He returned to the postseason in 1981, after a strike-shortened 9-9 season, and once again pitched shutout ball, this time for seven innings, in a start against the Dodgers in the Division Series; as was the case the previous year, he ended up with a no decision and the Astros lost the series.

He was traded to the New York Yankees in September 1985 and went 2-1 in three starts as the Yankees finished behind the Toronto Blue Jays in the pennant race. He spent the 1986 season in the Yankees' starting rotation, going 9-10 with a 4.87 ERA, with the highlight being a combined one-hitter of the California Angels on June 4.

On June 7, 1987 he was traded to the Minnesota Twins for back-up catcher Mark Salas. The Twins were desperate for starters to shore up the rotation behind their two stars, Frank Viola and Bert Blyleven; the 42-year-old Niekro started 18 games for them the rest of the way, with an uninspiring 4-9 record and 6.26 ERA. On August 3rd, he was caught on the mound with a nail file in his back pocket and suspended for 10 games under accusations of doctoring the baseball. On August 15th, he appeared on Late Night With David Letterman mocking the incident, wearing a carpenter's apron and carrying a power sander. The Twins did manage to win their division, but Niekro was dropped from the starting rotation for the playoffs, in favor of rookie Les Straker. He did not pitch in the ALCS but made his only World Series appearance that year with two innings of scoreless relief against the St. Louis Cardinals as the Twins won the Series in seven games. That brought his career postseason record to 20 innings pitched without allowing a single earned run.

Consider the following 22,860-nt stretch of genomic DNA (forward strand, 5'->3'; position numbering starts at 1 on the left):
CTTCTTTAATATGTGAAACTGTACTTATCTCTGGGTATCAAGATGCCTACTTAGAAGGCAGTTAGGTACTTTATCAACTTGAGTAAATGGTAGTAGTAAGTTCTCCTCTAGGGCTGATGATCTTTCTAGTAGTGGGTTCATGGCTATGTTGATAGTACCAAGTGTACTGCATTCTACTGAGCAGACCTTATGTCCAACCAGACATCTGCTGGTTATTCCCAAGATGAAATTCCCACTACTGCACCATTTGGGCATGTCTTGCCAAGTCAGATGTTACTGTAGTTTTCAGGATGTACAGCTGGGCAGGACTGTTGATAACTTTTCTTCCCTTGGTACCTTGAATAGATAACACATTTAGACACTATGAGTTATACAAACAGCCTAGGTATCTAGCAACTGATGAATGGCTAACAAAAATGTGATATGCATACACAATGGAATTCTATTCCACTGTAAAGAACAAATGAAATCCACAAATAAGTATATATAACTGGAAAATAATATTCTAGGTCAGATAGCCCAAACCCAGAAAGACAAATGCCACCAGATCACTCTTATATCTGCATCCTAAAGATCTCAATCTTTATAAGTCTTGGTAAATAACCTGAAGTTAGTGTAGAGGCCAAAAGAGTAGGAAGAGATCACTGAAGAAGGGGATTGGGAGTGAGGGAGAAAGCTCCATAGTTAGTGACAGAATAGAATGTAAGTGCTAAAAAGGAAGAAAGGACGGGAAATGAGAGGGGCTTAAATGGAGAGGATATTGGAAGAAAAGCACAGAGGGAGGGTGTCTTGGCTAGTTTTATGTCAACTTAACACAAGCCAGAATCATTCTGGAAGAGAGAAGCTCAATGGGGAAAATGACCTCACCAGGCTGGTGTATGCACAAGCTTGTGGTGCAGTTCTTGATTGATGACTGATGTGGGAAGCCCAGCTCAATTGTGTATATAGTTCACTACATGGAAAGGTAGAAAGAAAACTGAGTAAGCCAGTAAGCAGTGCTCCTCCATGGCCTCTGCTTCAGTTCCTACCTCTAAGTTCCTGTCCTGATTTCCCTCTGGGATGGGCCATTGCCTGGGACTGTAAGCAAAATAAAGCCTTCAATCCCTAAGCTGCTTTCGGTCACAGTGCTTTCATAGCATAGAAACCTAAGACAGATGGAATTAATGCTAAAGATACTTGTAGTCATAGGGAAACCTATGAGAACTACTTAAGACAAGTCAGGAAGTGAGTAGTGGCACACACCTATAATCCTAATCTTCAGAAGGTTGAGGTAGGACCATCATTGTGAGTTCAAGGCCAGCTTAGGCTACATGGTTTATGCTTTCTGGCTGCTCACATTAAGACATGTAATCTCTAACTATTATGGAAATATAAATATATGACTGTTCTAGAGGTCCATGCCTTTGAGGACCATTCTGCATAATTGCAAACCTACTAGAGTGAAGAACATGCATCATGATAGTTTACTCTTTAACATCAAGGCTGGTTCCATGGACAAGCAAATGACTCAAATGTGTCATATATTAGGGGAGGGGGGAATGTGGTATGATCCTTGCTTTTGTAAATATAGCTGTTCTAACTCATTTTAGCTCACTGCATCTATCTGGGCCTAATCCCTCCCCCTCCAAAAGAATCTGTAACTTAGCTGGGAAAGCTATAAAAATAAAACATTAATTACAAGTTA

He re-signed with the Twins in the offseason, but was released on May 4, 1988 after going 1-1 with a 10.03 ERA in five games in April. With that, his 22 season career came to an end.

Niekro was pitching coach of the Bend Rockies in 1992. He was then a coach for the Colorado Silver Bullets under his brother.

His main teammates were Jose Cruz Sr., Terry Puhl, Cesar Cedeno, J.R. Richard, Art Howe, Enos Cabell, Phil Garner, Nolan Ryan and Dickie Thon.

Joe Niekro's son Lance Niekro played in the major leagues as a first baseman; another son, J.J. Niekro, a conventional pitcher, began playing in the Braves' system in 2021. Joe and Phil Niekro hold the record for most wins by two brothers with 539 - 221 by Joe and 318 by Phil. Joe died of a brain aneurysm in 2006. His daughter, Natalie, created the Joe Niekro Foundation in his honor, supporting those affected and to help boost awareness and treatment for brain aneurysms, AVMs and hemorrhagic strokes.

Notable Achievements[edit]

  • NL All-Star (1979)
  • NL Wins Leader (1979)
  • NL Shutouts Leader (1979)
  • 15 Wins Seasons: 5 (1979, 1980 & 1982-1984)
  • 20 Wins Seasons: 2 (1979 & 1980)
  • 200 Innings Pitched Seasons: 9 (1969, 1970, 1978-1980 & 1982-1985)
  • Won a World Series with the Minnesota Twins in 1987

Further Reading[edit]

  • Joe Niekro (as told to George Vass): "The Game I'll Never Forget", Baseball Digest, September 1980, pp. 33-35. [1]

Related Sites[edit]